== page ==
Union recognition deals with employers have doubled in the past two years. Stephen Overell asks if this reflects a new maturity in industrial relations
Legislation on trade union recognition is making a difference, if not on working life then certainly on the numbers. According to a new report, Trade Union Recognition in Britain, the annual number of new deals being signed has more than doubled from 1998.
Last year, 267 new agreements were signed, compared with 104 in 1998. The number of people covered by recognition since Labour came to office is now more than 180,000, says the report. This is impressive really, since during the period of the last experiment in union recognition law – the Employment Protection Act 1975, scrapped by Margaret Thatcher in 1980 – only 141,000 employees were brought into union membership as a direct result of the legislation.
Research for this report was done long before 6 June, when compulsory recognition came into force, and it shows employers still favour the voluntary route. The researchers, from Stirling University and the Labour Research Department, used data from the Trade Union Trends surveys and carried out interviews with union officials and employers. They also monitored 30 union journals and newsletters.
Shadow of an Act
Attitudes were predictable. A refusal to grant recognition was seen as “not conducive to good industrial relations”. The shadow of an Act of Parliament loomed. In some quarters, good relations with unions held the prospect of protecting a reputation, gaining good publicity, legitimacy in a community, even winning more contracts.
Despite the CBI’s continued scepticism about the idea, the researchers also found that many employers are coming around to the business case for trade unionism. Unions could be used to foster better communication, involvement, participation, flexibility or competitiveness. Employers were largely neutral or pragmatic about the issue.
So why, if employers take such pragmatic attitudes, are partnership agreements not more common in all this activity? After all, it’s fashionable and it’s government policy. Yet most of the new agreements are old-style deals covering information, representation, consultation and bargaining.
“Partnership is less influential on the content of new agreements than is widely assumed,” the authors say.
“Recognition should not be taken as a sign of a shift in philosophy,” says John Knell, head of research at the Industrial Society. “All the research on partnership shows that it marks a genuine commitment from both sides, so we should not necessarily expect to see a correlation between recognition agreements rising and more partnership.”
But the research does note that the two intertwine on a more cynical level. As a rebranding exercise for unions, partnership has been an absolute triumph.
“From the trade union perspective, they [the unions] have found the language of partnership to be very effective in their dealings with employers,” says Willy Coupar, director of the Involvement and Participation Association (IPA). “But there is in my view a real danger about the way in which the terminology is used to describe different things. There seems to be a lack of clarity,” he adds.
This notorious lack of clarity in the term “partnership” is perhaps the philosophy’s principal advantage and its fundamental weakness. Weakness because it is hard to sell something so vague, and advantage because it can be injected with meaning as suits the moment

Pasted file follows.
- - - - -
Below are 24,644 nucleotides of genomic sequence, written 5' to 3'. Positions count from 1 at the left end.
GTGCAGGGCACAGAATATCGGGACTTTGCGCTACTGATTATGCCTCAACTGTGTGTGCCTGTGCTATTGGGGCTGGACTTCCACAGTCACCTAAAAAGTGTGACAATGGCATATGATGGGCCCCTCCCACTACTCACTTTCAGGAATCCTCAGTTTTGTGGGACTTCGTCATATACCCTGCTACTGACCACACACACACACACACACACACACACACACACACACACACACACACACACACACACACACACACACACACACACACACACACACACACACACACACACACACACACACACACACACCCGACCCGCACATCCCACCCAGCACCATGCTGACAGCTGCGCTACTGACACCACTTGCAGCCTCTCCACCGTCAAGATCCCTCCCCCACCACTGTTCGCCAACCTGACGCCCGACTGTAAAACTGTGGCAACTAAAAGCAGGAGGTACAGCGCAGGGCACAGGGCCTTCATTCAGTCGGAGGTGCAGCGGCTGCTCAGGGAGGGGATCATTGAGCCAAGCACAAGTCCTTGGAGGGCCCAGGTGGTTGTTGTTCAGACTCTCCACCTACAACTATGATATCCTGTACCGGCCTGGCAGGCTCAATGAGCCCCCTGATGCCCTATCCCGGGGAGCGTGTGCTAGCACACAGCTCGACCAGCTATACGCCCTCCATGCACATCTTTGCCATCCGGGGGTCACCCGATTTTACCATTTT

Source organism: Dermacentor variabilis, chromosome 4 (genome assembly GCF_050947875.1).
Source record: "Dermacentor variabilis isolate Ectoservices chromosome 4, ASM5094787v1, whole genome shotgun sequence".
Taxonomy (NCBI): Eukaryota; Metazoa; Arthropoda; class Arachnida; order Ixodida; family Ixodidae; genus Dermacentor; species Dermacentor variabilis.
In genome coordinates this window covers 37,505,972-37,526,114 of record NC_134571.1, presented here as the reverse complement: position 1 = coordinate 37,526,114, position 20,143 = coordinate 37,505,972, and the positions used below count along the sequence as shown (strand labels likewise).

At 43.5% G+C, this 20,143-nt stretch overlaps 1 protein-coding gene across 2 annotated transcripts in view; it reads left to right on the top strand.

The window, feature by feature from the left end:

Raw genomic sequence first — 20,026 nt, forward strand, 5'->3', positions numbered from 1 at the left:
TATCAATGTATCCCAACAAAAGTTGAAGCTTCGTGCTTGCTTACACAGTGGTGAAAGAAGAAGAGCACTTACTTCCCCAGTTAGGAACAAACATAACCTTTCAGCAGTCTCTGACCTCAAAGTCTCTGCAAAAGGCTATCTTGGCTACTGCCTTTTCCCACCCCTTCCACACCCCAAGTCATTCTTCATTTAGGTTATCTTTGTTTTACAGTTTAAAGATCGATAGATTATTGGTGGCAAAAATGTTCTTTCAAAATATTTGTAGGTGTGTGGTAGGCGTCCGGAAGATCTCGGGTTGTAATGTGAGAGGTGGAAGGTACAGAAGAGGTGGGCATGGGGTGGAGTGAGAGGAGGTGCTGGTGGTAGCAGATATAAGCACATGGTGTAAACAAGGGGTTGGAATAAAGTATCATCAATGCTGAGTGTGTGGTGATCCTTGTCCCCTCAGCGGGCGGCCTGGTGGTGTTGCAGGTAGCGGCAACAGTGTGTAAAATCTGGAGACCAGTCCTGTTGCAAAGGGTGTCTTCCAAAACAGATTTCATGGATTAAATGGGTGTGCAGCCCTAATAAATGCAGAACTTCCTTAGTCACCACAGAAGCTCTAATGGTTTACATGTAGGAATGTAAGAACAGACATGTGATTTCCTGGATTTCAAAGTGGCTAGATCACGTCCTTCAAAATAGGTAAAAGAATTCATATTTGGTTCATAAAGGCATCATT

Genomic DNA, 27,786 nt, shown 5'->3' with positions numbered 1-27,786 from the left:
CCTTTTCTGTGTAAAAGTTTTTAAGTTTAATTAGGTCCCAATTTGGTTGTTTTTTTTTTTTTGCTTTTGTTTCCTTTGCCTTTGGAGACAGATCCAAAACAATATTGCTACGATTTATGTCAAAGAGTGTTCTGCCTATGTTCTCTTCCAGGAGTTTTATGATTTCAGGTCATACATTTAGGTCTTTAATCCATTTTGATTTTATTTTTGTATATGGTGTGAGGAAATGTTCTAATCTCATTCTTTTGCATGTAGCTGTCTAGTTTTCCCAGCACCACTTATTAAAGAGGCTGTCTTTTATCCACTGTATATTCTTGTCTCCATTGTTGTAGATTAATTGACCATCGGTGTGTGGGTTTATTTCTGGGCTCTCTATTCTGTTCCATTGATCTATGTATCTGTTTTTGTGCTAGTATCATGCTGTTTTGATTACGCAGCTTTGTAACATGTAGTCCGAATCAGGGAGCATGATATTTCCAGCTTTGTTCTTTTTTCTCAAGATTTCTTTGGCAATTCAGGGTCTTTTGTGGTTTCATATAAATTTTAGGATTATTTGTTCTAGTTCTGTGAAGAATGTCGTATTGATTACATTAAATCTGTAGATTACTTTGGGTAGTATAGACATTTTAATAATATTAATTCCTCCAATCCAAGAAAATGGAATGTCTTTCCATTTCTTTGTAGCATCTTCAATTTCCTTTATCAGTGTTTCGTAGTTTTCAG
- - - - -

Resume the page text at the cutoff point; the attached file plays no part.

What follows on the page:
Reported agreements signed by engineering union the AEEU have a partnership that agrees to “no disruption” clauses: what, the left might argue, can a union then do to defend its members? A TGWU official has been quoted as saying, “Partnership is fine so long as the union retains the ability to kick the other partner in the nuts.”
So what, the right might argue, is the point of partnership if a union is not pursuing good employee relations with good employers?
Similarly, there is another strand of thought that believes paragraphs and clauses have little to do with partnership at all. This strand believes partnership is a psychological phenomenon in the workplace that is inimical to codification and contracts, and as soon as you start swapping this for that between unions and management it is not partnership at all but horse-trading and bargaining in the time-honoured techniques of industrial relations.
Piece of paper
“I am not really hung up on the idea that partnership has to be a piece of paper,” says Coupar. “There are few things more divisive than partnership.”
The new recognition agreements are in their infancy. Perhaps partnership does not figure prominently because it does not need to; perhaps the political language of “mature” relationships – as in “harmonious” – will be matched in reality for statutory recognition the second time around. Time will tell. From this report, it would appear that partnership is not really relevant unless unions and managers are at war with each other – or expect to be at war with each other in the future.
Peter Reilly, principal research fellow at the Institute of Employment Studies, puts it like this: “We know that in its purest form, partnership is an alternative to antagonistic industrial relations. Interests inevitably clash and with good relations you can better cope with the results.”
• Report: Trade Union Recognition in Britain: the dawn of a new era? by Dr Gregor Gall, senior lecturer in industrial relations, department of management and organisation, University of Stirling and Dr Sonia McKay, employment law researcher, Labour Research Department. Price £25. Tel: 01786 467315
Union recognition: what is the real picture